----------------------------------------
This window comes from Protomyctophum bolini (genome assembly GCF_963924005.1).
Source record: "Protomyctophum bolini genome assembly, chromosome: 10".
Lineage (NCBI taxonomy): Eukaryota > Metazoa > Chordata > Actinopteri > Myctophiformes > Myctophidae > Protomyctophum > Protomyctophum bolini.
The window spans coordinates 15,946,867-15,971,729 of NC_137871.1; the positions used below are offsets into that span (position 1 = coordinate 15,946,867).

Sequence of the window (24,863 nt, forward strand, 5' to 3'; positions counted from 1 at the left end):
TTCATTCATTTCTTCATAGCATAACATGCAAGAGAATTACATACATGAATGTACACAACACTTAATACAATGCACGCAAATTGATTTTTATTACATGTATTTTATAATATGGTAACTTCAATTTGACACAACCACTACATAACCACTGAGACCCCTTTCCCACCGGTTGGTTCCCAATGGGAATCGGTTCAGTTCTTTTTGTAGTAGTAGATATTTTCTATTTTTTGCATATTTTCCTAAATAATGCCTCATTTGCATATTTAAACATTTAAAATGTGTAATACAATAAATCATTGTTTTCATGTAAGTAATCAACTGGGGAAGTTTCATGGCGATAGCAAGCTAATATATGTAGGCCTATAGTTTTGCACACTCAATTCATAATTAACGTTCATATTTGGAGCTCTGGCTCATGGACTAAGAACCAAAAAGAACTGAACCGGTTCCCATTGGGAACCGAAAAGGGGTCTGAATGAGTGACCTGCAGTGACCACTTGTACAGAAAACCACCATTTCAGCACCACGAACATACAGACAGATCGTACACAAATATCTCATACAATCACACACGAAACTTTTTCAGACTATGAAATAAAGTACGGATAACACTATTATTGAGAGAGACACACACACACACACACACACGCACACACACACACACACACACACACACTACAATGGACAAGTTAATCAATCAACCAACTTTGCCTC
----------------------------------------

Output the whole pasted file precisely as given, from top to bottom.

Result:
This window comes from Protomyctophum bolini (genome assembly GCF_963924005.1).
Source record: "Protomyctophum bolini genome assembly, chromosome: 10".
Lineage (NCBI taxonomy): Eukaryota > Metazoa > Chordata > Actinopteri > Myctophiformes > Myctophidae > Protomyctophum > Protomyctophum bolini.
The window spans coordinates 15,946,867-15,971,729 of NC_137871.1; the positions used below are offsets into that span (position 1 = coordinate 15,946,867).

Sequence of the window (24,863 nt, forward strand, 5' to 3'; positions counted from 1 at the left end):
TTCATTCATTTCTTCATAGCATAACATGCAAGAGAATTACATACATGAATGTACACAACACTTAATACAATGCACGCAAATTGATTTTTATTACATGTATTTTATAATATGGTAACTTCAATTTGACACAACCACTACATAACCACTGAGACCCCTTTCCCACCGGTTGGTTCCCAATGGGAATCGGTTCAGTTCTTTTTGTAGTAGTAGATATTTTCTATTTTTTGCATATTTTCCTAAATAATGCCTCATTTGCATATTTAAACATTTAAAATGTGTAATACAATAAATCATTGTTTTCATGTAAGTAATCAACTGGGGAAGTTTCATGGCGATAGCAAGCTAATATATGTAGGCCTATAGTTTTGCACACTCAATTCATAATTAACGTTCATATTTGGAGCTCTGGCTCATGGACTAAGAACCAAAAAGAACTGAACCGGTTCCCATTGGGAACCGAAAAGGGGTCTGAATGAGTGACCTGCAGTGACCACTTGTACAGAAAACCACCATTTCAGCACCACGAACATACAGACAGATCGTACACAAATATCTCATACAATCACACACGAAACTTTTTCAGACTATGAAATAAAGTACGGATAACACTATTATTGAGAGAGACACACACACACACACACACACGCACACACACACACACACACACACACACTACAATGGACAAGTTAATCAATCAACCAACTTTGCCTC